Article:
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"I write with my whole body. It's best if I'm alone because surely I look like a maniac. Forget coffee shops. Librarians have eyed me warily. Even though I don't write longhand, I still have a physical relationship to the process of writing. I tap, sway, and chew through sentences. (Gum is handy; otherwise I'll gnaw through pen caps.) I stand up, pace, sit, dither, and bounce. I bob my head. I open doors and windows. My tongue is always out. It is not a solemn process. It is not graceful or serene or pretty. Writing is wild. Frenetic. Maybe I am forcing blood to the brain. Maybe I am pulling images from air. Maybe it's my way of finding and harnessing rhythm. In any case, there must be something to it because I can't write in any other way. Moving my body keeps my brain focused and awake. I think I must look the way small children do—all that uncontrollable energy sending them into spasms. I don't generally move through the world like this, thankfully, but I suspect it helps me tap into something more primal and unkempt, which resonates with the gut love I have for this work."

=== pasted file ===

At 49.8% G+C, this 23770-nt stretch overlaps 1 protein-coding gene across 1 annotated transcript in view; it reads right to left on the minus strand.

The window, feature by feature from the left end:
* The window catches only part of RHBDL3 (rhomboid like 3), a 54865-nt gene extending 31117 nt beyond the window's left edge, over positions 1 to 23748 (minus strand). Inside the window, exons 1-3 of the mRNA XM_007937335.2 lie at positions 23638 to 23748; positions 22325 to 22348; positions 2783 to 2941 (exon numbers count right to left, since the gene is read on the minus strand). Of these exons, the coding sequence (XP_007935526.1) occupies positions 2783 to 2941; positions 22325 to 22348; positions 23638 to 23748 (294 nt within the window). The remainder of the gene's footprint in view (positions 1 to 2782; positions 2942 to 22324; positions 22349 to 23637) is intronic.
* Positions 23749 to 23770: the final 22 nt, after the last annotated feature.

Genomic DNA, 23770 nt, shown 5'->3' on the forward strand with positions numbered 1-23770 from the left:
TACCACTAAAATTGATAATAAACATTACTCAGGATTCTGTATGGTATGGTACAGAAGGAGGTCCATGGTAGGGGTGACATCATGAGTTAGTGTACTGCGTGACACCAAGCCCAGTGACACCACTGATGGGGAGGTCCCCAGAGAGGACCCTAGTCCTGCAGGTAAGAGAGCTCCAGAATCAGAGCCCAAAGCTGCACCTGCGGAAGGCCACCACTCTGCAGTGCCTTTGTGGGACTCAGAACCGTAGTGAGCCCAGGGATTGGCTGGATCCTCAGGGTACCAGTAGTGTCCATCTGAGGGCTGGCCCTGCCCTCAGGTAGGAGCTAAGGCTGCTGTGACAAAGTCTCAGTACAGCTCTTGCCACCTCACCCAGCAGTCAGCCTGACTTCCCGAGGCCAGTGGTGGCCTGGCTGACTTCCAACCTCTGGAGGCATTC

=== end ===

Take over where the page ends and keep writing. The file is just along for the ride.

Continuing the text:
—Jessica Hendry Nelson is the author of If Only You People Could Follow Directions (Counterpoint Press, 2014)